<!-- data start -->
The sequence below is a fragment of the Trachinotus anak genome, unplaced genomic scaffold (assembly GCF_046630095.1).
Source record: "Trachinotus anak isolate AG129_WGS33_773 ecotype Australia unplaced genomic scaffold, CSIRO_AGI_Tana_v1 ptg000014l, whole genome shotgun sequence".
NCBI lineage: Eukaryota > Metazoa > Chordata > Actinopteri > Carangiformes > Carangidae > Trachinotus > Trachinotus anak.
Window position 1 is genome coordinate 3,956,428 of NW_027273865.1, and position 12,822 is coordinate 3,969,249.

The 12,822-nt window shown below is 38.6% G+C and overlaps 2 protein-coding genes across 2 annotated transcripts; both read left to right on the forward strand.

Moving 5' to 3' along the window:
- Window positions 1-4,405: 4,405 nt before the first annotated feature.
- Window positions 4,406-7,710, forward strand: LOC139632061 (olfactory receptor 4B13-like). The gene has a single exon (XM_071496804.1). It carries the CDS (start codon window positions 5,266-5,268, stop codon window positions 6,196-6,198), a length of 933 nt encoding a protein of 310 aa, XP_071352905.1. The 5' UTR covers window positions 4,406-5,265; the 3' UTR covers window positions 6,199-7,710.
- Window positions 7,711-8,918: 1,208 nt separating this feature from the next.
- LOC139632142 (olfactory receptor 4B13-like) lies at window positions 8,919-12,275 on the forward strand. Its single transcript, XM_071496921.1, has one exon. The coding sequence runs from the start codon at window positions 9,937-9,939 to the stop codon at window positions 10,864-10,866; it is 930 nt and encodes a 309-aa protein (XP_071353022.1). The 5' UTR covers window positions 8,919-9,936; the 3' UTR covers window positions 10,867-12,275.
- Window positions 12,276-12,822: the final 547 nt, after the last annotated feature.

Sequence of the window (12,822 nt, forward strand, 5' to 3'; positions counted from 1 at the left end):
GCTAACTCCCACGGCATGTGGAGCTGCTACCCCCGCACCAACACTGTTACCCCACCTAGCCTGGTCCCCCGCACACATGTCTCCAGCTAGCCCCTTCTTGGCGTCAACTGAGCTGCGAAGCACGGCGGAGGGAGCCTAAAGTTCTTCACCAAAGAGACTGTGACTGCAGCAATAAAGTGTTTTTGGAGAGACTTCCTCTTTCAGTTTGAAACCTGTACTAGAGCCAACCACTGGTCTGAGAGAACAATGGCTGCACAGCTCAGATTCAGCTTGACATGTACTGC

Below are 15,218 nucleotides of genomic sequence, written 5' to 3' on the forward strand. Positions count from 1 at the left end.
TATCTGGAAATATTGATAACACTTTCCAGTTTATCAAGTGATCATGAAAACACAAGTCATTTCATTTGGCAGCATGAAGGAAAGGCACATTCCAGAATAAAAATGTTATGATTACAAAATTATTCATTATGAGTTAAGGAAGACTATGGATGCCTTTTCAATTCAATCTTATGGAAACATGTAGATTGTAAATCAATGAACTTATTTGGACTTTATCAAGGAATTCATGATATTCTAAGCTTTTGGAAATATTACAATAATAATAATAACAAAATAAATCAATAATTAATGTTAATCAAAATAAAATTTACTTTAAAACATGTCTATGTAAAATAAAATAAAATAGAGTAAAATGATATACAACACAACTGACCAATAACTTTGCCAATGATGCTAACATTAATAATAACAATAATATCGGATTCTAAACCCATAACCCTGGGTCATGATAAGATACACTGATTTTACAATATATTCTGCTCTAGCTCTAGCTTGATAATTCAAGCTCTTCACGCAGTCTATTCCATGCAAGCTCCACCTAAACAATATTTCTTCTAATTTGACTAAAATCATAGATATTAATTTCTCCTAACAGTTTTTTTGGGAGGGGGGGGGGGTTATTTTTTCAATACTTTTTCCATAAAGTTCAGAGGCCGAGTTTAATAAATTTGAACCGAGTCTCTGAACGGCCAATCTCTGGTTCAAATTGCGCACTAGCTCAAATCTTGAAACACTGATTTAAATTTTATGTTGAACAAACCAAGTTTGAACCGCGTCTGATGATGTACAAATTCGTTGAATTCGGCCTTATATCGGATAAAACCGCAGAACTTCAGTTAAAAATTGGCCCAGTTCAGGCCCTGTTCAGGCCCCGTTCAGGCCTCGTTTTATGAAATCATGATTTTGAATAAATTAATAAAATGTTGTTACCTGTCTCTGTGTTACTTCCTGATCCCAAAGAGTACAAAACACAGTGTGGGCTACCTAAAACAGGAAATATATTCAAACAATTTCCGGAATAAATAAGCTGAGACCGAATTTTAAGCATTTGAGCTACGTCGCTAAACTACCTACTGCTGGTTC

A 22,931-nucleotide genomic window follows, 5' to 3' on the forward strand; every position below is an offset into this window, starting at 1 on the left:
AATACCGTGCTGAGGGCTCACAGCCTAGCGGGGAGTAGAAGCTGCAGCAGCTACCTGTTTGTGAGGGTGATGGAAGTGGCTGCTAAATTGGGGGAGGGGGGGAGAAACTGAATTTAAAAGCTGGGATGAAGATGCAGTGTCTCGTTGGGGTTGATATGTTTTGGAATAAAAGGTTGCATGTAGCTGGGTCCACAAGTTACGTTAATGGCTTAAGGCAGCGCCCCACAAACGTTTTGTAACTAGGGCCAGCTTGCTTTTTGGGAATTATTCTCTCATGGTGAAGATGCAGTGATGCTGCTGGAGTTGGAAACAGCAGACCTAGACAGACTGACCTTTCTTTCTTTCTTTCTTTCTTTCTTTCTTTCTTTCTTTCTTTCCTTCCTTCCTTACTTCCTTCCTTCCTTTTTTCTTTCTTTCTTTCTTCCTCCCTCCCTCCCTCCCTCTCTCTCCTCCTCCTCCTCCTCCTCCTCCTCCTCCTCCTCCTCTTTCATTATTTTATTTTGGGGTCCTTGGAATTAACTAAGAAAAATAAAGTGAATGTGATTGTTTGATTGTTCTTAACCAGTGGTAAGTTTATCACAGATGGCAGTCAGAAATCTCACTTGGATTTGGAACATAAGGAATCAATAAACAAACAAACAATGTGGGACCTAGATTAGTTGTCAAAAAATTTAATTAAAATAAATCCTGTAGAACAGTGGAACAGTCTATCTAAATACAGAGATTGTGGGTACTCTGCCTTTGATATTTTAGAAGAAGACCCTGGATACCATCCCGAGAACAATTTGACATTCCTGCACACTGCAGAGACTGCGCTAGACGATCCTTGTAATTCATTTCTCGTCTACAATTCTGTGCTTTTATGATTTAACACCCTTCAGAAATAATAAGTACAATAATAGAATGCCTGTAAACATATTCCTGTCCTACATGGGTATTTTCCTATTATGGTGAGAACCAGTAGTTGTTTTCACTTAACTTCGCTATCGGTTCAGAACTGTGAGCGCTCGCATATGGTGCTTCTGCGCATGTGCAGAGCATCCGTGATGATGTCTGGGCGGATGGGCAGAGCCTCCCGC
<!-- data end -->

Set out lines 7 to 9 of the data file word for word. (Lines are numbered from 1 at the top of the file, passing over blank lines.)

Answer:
- Window positions 1-4,405: 4,405 nt before the first annotated feature.
- Window positions 4,406-7,710, forward strand: LOC139632061 (olfactory receptor 4B13-like). The gene has a single exon (XM_071496804.1). It carries the CDS (start codon window positions 5,266-5,268, stop codon window positions 6,196-6,198), a length of 933 nt encoding a protein of 310 aa, XP_071352905.1. The 5' UTR covers window positions 4,406-5,265; the 3' UTR covers window positions 6,199-7,710.
- Window positions 7,711-8,918: 1,208 nt separating this feature from the next.